When it is installed, djangorestframework-api-key adds an "API Key Permissions" section to the Django admin site where you can create, view and revoke API keys.

Programmatic usage (advanced)

API keys can be created, viewed and revoked programmatically by manipulating the APIKey model.

The examples below use the Django shell.

  • You can view and query APIKey like any other model. For example, to know the number of active (unrevoked) API keys:
>>> from rest_framework_api_key.models import APIKey
>>> APIKey.objects.filter(revoked=False).count()
  • If you wish to create an API key programmatically, you'll most likely want a one-time access to its generated key too. To do so, use the .create_key() method on the APIKey objects manager instead of .create():
>>> from rest_framework_api_key.models import APIKey
>>> api_key, generated_key = APIKey.objects.create_key(name="Backend API")
>>> # Proceed with `api_key` and `generated_key`...

Danger: to preserve confidentiality, give the generated key to the client only, and do not keep any trace of it on the server afterwards.


Key generation scheme

An API key is composed of two items:

  • A prefix P, which is a generated string of 8 characters.
  • A secret key SK, which is a generated string of 32 characters.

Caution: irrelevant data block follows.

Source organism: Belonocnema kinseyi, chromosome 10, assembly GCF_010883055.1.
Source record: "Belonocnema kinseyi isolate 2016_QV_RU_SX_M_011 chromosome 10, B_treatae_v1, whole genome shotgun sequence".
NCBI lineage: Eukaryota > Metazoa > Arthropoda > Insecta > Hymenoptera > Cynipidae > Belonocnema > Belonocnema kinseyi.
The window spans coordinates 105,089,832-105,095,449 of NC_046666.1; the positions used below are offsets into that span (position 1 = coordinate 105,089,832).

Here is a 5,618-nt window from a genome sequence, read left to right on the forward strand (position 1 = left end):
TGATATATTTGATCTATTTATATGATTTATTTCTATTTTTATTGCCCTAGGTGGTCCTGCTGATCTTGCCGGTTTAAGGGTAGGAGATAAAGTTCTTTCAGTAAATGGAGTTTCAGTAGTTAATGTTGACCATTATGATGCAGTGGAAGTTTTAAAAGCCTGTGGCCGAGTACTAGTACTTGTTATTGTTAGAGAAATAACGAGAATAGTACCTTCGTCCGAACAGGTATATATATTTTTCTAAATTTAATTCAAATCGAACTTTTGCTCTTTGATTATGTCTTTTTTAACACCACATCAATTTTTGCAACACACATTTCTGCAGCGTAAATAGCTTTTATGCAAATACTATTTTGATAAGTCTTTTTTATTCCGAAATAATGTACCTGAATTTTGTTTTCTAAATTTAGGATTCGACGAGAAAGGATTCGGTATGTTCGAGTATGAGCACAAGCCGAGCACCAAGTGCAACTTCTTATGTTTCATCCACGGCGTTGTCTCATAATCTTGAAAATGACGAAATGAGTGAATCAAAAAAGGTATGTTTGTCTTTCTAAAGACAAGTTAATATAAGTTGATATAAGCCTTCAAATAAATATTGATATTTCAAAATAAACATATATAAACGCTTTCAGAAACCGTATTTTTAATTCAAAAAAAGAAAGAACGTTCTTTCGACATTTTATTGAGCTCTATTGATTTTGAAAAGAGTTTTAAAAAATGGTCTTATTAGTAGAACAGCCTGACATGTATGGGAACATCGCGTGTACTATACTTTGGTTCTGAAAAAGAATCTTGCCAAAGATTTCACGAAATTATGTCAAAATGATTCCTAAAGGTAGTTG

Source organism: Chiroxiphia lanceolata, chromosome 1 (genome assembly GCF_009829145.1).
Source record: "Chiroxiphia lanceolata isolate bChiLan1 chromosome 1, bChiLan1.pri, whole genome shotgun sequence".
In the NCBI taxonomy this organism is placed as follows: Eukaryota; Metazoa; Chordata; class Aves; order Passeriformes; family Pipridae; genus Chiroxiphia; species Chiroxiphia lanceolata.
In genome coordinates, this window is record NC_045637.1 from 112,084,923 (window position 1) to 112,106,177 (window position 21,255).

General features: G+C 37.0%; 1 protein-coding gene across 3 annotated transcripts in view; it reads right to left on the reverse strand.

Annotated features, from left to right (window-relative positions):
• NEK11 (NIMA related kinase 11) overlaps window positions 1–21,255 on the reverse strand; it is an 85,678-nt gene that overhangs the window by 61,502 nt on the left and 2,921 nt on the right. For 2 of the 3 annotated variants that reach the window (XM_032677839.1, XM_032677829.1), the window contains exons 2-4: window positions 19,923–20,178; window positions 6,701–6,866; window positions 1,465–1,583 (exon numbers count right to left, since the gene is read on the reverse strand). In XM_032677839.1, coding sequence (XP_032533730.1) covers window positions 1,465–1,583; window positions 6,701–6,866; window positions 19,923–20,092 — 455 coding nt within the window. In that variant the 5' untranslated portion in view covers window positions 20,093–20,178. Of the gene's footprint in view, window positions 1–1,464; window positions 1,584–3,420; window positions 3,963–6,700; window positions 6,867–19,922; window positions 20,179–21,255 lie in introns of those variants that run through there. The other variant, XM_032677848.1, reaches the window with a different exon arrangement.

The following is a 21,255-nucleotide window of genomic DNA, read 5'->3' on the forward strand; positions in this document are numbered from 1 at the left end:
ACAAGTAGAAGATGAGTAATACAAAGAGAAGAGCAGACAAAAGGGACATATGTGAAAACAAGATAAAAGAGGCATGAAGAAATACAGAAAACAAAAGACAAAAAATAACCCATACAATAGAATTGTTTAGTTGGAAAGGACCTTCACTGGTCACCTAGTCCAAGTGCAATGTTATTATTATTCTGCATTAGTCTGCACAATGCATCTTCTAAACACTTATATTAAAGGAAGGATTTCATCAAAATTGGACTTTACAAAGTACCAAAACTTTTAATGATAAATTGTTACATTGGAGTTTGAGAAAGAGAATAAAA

The generated key that clients use to make authorized requests is GK = P.SK. It is treated with the same level of care than passwords:

  • Only a hashed version is stored in the database. The hash is computed using the default password hasher* (see also How Django stores passwords).
  • The generated key is shown only once to the client upon API key creation.

*All hashers provided by Django should be supported. djangorestframework-api-key is tested against the default list of PASSWORD_HASHERS.

Grant scheme

Access is granted if and only if all of the following is true:

  1. The API key header is present and correctly formatted (see Making authorized requests).
  2. An unrevoked API key with the prefix of the given key exists in the database.
  3. The hash of the given key matches that of the API key.


API keys โ‰  Security: depending on your situation, you should probably not rely on API keys only to authenticate/authorize your clients.

Using API keys shifts the responsability of Information Security on your clients. This induces risks, especially if detaining an API key gives access to confidential information or write operations. For example, an attacker could impersonate clients if they let their API keys leak.

As a best practice, you should apply the Principle of Least Privilege: allow only those who require resources to access those specific resources. In other words: if your client needs to access an endpoint, add API permissions on that endpoint only instead of the whole API.

Besides, it is highly recommended to serve the API over HTTPS to ensure the confidentiality of API keys passed in requests.

Act responsibly!

Example project

The example project shows usage in the context of a Django project.